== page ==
New Report Finds Most Home Fires Start in the Kitchen
Smoke alarms and escape plans are key to surviving fires in the home
Saturday, October 13, 2012
There's no place like home takes on an entirely new connotation when it comes to fires.
According to the U.S. Consumer Product Safety Commission (CPSC), there were an average of 366,700 unintentional residential fires, causing 2,310 deaths, 12,550 injuries and more than $7 billion in property damage each year from 2008 and 2010.
The top cause of fires in the home during those same years was cooking equipment, accounting for an estimated 147,400 or 40 percent of residential. Cooking was also associated with the largest percentage of fire-related injuries -- an estimated average 27.4 percent or 3,450, in the home.
Heating and cooling equipment fires
Home heating and cooling equipment -- including portable space heaters -- was a top cause of fire deaths, accounting for about nine percent or 210 deaths on average, in homes each year from 2008 and 2010. Portable heaters were associated with 100 of those deaths each year.
"Six people die every day in home fires," said CPSC Chairman Inez Tenenbaum. "The early warning provided by smoke alarms can make a big difference. Consumers who have working smoke alarms in their homes die in fires at about half the rate of those who do not have alarms."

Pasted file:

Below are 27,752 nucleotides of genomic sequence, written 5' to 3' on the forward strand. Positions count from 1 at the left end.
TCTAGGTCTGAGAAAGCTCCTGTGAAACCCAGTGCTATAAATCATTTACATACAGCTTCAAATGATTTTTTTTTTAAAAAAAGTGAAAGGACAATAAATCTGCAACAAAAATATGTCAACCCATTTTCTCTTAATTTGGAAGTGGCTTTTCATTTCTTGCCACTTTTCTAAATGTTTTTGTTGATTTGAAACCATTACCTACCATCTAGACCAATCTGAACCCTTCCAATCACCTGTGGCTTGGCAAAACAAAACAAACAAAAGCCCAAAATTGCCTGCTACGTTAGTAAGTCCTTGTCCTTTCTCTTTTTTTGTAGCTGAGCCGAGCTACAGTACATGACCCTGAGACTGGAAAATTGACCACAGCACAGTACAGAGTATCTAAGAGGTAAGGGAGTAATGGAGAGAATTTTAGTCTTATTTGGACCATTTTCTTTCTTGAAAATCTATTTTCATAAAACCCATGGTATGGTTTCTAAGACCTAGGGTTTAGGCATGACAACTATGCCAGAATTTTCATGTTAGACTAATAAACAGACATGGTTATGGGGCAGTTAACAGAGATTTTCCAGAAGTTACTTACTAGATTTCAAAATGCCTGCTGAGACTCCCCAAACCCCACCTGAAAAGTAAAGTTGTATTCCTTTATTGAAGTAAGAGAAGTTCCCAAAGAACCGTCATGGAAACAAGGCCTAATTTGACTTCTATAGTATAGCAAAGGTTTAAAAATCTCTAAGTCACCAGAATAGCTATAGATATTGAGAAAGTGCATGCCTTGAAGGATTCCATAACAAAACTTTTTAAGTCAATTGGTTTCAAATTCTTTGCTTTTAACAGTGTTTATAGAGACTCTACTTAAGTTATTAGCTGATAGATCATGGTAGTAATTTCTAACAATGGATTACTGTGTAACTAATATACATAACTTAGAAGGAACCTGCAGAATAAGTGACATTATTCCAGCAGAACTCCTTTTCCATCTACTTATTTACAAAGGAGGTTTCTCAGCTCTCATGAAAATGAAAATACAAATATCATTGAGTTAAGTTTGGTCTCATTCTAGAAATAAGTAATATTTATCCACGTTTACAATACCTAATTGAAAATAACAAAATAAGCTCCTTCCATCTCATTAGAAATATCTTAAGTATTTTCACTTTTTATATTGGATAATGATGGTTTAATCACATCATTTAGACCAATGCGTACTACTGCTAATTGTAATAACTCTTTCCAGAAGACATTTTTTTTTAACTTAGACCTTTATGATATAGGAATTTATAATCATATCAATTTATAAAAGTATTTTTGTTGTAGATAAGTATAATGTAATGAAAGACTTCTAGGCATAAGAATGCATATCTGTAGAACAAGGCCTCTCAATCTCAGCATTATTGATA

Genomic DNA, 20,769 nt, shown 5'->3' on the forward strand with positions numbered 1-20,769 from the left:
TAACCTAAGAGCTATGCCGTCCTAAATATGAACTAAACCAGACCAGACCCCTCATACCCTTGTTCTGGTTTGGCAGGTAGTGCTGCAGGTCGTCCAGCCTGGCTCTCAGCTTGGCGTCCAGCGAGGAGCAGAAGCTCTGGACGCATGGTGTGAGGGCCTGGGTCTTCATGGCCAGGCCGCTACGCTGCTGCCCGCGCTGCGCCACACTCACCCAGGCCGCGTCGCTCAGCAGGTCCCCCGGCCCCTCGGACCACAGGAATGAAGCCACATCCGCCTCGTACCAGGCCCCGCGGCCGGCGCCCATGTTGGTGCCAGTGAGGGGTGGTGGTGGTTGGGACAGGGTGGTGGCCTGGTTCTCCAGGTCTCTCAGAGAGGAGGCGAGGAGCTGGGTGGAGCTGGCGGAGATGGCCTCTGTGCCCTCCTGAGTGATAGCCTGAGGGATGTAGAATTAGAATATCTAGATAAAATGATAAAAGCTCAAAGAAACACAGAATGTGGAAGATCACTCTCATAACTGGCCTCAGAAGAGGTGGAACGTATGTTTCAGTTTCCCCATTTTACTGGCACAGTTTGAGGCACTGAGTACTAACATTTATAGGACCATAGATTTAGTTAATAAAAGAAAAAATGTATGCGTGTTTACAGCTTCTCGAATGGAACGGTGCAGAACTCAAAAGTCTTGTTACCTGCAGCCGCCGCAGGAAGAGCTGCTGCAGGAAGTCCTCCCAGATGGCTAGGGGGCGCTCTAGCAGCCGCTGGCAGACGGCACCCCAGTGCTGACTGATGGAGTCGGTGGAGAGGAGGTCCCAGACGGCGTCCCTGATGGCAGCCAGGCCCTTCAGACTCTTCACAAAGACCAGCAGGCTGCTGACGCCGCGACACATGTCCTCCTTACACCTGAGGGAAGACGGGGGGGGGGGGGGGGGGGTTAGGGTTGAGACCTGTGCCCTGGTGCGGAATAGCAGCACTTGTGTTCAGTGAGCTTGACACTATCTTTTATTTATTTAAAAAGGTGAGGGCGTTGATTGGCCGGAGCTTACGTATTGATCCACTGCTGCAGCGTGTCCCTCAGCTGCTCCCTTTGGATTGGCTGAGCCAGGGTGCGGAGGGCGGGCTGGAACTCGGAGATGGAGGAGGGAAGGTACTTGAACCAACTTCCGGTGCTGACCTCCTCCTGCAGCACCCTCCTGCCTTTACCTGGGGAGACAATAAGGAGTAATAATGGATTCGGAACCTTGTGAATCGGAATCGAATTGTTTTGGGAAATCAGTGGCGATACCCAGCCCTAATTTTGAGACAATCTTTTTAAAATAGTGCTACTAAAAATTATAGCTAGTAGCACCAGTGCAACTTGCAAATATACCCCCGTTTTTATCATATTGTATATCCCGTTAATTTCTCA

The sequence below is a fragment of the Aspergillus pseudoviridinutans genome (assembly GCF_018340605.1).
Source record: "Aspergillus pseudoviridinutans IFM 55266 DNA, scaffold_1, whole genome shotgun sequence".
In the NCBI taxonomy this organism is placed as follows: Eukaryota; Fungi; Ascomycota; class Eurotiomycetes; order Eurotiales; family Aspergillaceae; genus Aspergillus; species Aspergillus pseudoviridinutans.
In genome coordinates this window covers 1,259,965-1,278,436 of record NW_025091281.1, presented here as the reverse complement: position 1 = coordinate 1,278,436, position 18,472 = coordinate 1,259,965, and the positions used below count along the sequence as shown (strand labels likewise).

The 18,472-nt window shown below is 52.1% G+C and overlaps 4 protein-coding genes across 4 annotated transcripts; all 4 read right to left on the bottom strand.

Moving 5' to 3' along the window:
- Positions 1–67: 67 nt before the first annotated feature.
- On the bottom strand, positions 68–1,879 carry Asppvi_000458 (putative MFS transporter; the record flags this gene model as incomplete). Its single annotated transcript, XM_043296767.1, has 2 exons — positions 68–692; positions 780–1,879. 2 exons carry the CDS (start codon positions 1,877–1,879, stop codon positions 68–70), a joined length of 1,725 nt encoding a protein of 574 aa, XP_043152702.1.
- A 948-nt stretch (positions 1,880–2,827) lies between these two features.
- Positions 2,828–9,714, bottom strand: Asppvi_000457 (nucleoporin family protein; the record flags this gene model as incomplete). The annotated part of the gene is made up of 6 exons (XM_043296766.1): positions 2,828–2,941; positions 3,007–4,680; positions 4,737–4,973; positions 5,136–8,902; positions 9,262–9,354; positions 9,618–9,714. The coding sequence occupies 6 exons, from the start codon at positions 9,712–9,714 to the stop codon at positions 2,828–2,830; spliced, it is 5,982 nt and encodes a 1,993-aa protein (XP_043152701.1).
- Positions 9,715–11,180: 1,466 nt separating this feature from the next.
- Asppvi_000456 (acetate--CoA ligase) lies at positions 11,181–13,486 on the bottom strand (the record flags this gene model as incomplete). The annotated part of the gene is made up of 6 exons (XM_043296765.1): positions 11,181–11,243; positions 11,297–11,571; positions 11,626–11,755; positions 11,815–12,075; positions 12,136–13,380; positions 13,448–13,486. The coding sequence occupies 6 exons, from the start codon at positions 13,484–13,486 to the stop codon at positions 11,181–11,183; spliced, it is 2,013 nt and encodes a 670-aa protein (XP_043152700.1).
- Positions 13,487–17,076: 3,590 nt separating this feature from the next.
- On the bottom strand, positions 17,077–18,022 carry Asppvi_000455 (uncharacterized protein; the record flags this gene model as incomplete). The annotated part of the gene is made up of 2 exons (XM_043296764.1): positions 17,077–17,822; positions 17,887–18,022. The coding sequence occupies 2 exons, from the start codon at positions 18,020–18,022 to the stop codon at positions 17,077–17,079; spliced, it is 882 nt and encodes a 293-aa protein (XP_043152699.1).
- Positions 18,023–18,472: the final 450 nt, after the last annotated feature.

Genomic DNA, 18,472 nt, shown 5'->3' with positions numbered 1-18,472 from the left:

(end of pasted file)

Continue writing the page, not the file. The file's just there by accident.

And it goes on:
Every second counts when there is a fire in your home," said U.S. Fire Administration (USFA) Administrator Ernie Mitchell. "It is easy to believe that when the smoke alarm sounds, you and your family will be able to escape. A home fire drill can prepare you and others to escape a real life emergency in your home."
CPSC and USFA recommend that every family have a working smoke alarm in their home. To provide better warning of a fire and more escape time, install more than one alarm and interconnect all smoke alarms in the home. Interconnected alarms speak to one another so if there is a fire in one part of the house, the interconnected alarms sound throughout the house and alert consumers to the fire more quickly.
For the best protection, the agencies recommend installing alarms on every level of the home, outside sleeping areas and inside each bedroom. Install both ionization and photoelectric alarms and make sure alarms are interconnected throughout the home. Alarms that are powered by house wiring should have battery backup.
According to the National Fire Protection Association, the death rate per 100 reported fires was 49% lower in homes with working smoke alarms than in homes without this protection. In addition to using alarms, never leave cooking items unattended and have a professional inspect heating and cooling equipment every year, including fireplaces and chimneys. Be extra careful with cigarettes and other smoking materials. Keep matches and lighters out of the reach of children.
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